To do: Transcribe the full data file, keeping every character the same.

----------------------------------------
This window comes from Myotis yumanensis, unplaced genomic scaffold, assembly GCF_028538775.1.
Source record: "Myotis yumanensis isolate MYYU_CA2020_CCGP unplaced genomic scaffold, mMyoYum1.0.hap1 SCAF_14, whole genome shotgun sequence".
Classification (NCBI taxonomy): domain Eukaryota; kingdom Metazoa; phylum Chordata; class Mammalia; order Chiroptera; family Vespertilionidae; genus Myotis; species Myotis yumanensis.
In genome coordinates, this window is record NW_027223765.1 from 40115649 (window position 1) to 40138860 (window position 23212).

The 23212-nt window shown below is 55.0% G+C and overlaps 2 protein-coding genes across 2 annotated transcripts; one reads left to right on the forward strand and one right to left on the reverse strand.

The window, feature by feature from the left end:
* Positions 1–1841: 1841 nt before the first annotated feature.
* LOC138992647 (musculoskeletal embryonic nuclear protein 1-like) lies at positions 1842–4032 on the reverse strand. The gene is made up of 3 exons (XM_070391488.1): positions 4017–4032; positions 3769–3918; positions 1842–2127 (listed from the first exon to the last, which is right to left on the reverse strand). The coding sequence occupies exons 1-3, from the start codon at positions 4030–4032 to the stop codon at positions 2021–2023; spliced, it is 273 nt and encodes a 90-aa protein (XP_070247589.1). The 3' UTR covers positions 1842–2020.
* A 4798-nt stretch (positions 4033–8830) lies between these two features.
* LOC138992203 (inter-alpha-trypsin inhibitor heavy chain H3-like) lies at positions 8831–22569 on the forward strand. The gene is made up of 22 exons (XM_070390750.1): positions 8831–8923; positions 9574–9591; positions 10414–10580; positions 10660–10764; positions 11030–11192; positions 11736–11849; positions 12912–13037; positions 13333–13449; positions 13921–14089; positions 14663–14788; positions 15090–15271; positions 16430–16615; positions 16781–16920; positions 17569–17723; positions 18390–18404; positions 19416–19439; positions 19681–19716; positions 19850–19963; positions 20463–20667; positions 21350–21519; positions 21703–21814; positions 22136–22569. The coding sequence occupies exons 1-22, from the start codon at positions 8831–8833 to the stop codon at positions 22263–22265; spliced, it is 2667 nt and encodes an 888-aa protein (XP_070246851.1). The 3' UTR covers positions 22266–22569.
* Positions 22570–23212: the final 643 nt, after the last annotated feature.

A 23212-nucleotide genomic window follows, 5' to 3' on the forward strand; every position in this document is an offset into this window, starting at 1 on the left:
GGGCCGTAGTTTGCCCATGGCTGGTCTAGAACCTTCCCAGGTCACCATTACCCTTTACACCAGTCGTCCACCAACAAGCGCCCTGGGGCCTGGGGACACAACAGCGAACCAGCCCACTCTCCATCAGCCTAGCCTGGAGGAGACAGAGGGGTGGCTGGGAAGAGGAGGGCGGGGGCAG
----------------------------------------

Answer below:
This window comes from Myotis yumanensis, unplaced genomic scaffold, assembly GCF_028538775.1.
Source record: "Myotis yumanensis isolate MYYU_CA2020_CCGP unplaced genomic scaffold, mMyoYum1.0.hap1 SCAF_14, whole genome shotgun sequence".
Classification (NCBI taxonomy): domain Eukaryota; kingdom Metazoa; phylum Chordata; class Mammalia; order Chiroptera; family Vespertilionidae; genus Myotis; species Myotis yumanensis.
In genome coordinates, this window is record NW_027223765.1 from 40115649 (window position 1) to 40138860 (window position 23212).

The 23212-nt window shown below is 55.0% G+C and overlaps 2 protein-coding genes across 2 annotated transcripts; one reads left to right on the forward strand and one right to left on the reverse strand.

The window, feature by feature from the left end:
* Positions 1–1841: 1841 nt before the first annotated feature.
* LOC138992647 (musculoskeletal embryonic nuclear protein 1-like) lies at positions 1842–4032 on the reverse strand. The gene is made up of 3 exons (XM_070391488.1): positions 4017–4032; positions 3769–3918; positions 1842–2127 (listed from the first exon to the last, which is right to left on the reverse strand). The coding sequence occupies exons 1-3, from the start codon at positions 4030–4032 to the stop codon at positions 2021–2023; spliced, it is 273 nt and encodes a 90-aa protein (XP_070247589.1). The 3' UTR covers positions 1842–2020.
* A 4798-nt stretch (positions 4033–8830) lies between these two features.
* LOC138992203 (inter-alpha-trypsin inhibitor heavy chain H3-like) lies at positions 8831–22569 on the forward strand. The gene is made up of 22 exons (XM_070390750.1): positions 8831–8923; positions 9574–9591; positions 10414–10580; positions 10660–10764; positions 11030–11192; positions 11736–11849; positions 12912–13037; positions 13333–13449; positions 13921–14089; positions 14663–14788; positions 15090–15271; positions 16430–16615; positions 16781–16920; positions 17569–17723; positions 18390–18404; positions 19416–19439; positions 19681–19716; positions 19850–19963; positions 20463–20667; positions 21350–21519; positions 21703–21814; positions 22136–22569. The coding sequence occupies exons 1-22, from the start codon at positions 8831–8833 to the stop codon at positions 22263–22265; spliced, it is 2667 nt and encodes an 888-aa protein (XP_070246851.1). The 3' UTR covers positions 22266–22569.
* Positions 22570–23212: the final 643 nt, after the last annotated feature.

A 23212-nucleotide genomic window follows, 5' to 3' on the forward strand; every position in this document is an offset into this window, starting at 1 on the left:
GGGCCGTAGTTTGCCCATGGCTGGTCTAGAACCTTCCCAGGTCACCATTACCCTTTACACCAGTCGTCCACCAACAAGCGCCCTGGGGCCTGGGGACACAACAGCGAACCAGCCCACTCTCCATCAGCCTAGCCTGGAGGAGACAGAGGGGTGGCTGGGAAGAGGAGGGCGGGGGCAG